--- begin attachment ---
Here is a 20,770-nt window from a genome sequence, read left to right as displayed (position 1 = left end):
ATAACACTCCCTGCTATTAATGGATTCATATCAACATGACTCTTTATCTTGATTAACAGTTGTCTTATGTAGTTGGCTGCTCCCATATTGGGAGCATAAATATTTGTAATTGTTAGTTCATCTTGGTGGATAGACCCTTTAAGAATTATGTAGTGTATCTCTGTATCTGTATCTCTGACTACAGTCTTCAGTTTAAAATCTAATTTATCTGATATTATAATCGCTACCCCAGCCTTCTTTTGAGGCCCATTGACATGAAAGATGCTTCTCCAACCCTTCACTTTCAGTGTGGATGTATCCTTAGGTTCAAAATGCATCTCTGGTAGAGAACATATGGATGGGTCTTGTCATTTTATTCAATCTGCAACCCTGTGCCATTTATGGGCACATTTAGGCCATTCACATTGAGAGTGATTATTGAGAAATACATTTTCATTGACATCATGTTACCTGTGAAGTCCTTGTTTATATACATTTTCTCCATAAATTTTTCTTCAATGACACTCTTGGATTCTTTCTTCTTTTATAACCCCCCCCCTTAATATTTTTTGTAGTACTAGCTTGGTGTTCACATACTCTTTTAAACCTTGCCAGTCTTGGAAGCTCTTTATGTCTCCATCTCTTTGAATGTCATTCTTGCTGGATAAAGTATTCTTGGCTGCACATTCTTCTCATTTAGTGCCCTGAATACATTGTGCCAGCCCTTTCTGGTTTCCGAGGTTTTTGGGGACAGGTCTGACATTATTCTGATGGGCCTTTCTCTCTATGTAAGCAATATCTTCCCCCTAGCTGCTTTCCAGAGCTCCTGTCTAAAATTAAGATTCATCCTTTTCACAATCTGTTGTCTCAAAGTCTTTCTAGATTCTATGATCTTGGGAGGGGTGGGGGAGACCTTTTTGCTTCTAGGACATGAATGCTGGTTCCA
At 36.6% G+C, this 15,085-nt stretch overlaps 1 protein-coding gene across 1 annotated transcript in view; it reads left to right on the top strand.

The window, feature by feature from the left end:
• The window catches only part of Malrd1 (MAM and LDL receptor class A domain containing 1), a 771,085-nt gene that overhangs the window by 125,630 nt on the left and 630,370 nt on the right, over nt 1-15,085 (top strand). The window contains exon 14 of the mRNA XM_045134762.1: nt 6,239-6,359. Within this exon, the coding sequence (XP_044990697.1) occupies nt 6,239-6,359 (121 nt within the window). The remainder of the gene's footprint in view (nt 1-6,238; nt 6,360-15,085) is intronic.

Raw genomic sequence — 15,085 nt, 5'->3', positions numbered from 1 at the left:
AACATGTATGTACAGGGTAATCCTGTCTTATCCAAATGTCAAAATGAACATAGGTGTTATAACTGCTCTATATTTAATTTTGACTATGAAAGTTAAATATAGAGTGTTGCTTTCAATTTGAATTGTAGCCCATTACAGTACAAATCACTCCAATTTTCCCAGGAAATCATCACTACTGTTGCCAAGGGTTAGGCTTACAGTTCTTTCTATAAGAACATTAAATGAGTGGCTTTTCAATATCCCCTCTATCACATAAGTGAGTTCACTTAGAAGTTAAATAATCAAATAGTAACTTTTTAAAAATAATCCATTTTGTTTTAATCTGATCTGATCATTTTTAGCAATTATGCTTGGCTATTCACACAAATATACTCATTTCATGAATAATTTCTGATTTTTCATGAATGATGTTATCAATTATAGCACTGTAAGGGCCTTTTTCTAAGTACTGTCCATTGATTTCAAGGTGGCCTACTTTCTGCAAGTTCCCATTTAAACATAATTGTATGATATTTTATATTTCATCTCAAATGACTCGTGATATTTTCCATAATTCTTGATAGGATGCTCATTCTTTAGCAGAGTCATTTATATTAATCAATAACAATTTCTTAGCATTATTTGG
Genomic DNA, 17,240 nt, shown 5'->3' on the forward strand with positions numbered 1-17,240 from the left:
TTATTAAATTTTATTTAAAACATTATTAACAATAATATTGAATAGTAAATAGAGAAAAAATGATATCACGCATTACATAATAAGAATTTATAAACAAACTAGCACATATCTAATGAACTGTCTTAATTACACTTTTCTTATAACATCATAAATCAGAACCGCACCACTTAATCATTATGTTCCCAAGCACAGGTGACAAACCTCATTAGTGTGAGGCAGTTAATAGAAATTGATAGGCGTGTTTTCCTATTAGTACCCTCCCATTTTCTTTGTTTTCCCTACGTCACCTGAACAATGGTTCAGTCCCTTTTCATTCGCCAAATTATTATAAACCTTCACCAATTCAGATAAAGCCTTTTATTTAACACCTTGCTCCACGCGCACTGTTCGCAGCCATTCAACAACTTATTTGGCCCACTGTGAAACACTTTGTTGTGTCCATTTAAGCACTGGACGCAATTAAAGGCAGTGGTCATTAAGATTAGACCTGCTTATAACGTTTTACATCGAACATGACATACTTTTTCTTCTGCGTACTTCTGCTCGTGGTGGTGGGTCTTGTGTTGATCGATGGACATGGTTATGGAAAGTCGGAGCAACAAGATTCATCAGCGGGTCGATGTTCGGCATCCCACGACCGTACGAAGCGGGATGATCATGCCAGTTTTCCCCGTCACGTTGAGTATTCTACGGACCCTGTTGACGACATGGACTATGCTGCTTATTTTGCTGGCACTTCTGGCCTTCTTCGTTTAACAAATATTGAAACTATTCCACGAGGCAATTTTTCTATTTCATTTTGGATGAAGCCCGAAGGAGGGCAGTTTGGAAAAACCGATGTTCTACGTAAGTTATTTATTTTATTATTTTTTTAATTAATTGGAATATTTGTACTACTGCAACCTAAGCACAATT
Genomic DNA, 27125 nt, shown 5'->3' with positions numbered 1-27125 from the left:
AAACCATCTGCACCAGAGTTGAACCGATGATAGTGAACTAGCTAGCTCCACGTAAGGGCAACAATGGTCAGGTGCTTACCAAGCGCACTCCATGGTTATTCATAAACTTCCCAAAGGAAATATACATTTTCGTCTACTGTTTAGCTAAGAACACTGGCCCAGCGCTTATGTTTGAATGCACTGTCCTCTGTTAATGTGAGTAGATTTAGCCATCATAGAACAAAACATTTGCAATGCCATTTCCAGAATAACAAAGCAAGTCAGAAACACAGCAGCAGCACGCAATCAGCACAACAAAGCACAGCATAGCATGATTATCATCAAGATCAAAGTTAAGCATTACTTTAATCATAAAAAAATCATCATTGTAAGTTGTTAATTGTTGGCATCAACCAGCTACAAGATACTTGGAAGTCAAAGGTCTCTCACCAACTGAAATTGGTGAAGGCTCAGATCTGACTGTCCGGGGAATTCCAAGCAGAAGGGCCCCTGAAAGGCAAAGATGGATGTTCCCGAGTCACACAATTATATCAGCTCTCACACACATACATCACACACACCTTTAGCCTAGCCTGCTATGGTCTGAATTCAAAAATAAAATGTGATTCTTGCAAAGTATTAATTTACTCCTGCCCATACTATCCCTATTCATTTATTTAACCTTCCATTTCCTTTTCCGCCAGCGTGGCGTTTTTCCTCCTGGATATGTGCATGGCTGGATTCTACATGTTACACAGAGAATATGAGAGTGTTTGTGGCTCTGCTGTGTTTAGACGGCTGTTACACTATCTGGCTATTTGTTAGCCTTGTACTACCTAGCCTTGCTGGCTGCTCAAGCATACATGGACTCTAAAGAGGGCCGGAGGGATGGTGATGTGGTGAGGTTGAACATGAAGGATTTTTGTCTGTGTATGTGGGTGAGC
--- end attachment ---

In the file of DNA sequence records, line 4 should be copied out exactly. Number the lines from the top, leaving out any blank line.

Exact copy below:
The window, feature by feature from the left end: